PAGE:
Guyana’s COVID-19 death toll rises to 180

– 86-year-old male from Region 4 latest victim

The Health Minister on Friday reported that another person who tested positive for COVID-19 succumbed while receiving medical attention at a facility. The victim is an 86-year-old male from Region Four (Demerara-Mahaica). His demise has now taken to the death toll to 180.
He is the fourth person to have died from the virus for the month of February.
On Thursday, a 73-year-old male from Region One (Barima-Waini) and a 54-year-old male from Region Four (Demerara-Mahaica) who both tested positive, died.
On Monday, a 58-year-old female, also from Region Four, died while seeking medical treatment.
However, the World Health Organisation’s latest statistics showed that there are 2,271,180 deaths as of Friday. Consequently, the agency has cautioned that COVID-19 is often more severe in people who are 60 years of age or older.
The severity also increases in people with conditions such as lung or heart disease, diabetes or conditions that affect their immune system.?
People who are considered at higher risk are asked to make sure all vaccinations are up to date, have sufficient medication and food supplies in stock; as well as have limited contact outside of the household. According to the WHO, most people suffering from the coronavirus experience mild symptoms to moderate illness. Some 10 to 15 per cent of the cases progress to a severe disease and five per cent become critically ill.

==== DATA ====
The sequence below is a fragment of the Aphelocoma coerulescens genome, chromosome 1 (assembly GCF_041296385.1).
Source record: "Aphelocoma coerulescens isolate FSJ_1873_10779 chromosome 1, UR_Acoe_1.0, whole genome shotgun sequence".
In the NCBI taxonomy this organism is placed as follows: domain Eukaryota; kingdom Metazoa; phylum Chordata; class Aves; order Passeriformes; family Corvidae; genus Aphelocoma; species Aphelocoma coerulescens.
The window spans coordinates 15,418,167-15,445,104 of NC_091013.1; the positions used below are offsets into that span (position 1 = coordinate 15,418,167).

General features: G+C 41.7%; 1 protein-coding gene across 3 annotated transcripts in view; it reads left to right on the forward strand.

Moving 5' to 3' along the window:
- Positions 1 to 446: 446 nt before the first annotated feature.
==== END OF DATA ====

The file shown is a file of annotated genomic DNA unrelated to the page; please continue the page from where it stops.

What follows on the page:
“For some people, some symptoms may linger or recur for weeks or months following initial recovery. This can also happen in people with mild disease. People are not infectious to others during this time. Some patients develop medical complications that may have lasting health effects.”
The Organisation pointed out that there are many reports whereby patients do not regain their previous state of wellbeing after recovering. Risk factors for the persistence of symptoms can vary from high blood pressure, obesity or mental health conditions. However, it indicated that more research and time is needed to understand the long-term effects, why symptoms recur and the likelihood of full recovery.
Meanwhile, Health Minister, Dr Frank Anthony has posited that there is enough bed capacity for persons who require normal hospitalisation or intensive care. Government had secured a field hospital from the Qatari Government – additional resources which will be made available soon.
On Thursday, he also spoke on contact tracing when positives are detected as he noted, “We have our central team at the surveillance department who is responsible for all contact tracing and in every region of Guyana, the regional task force comprising of the RHO and his team are required to do contact tracing. So, we have a comprehensive network of persons who are doing contact tracing.”
Symptoms of the coronavirus include fever, cough, tiredness, diarrhoea, pains, sore throat and loss of taste or smell. The more serious symptoms are difficulty breathing or shortness of breath, chest pain and loss of speech or movement. (G12)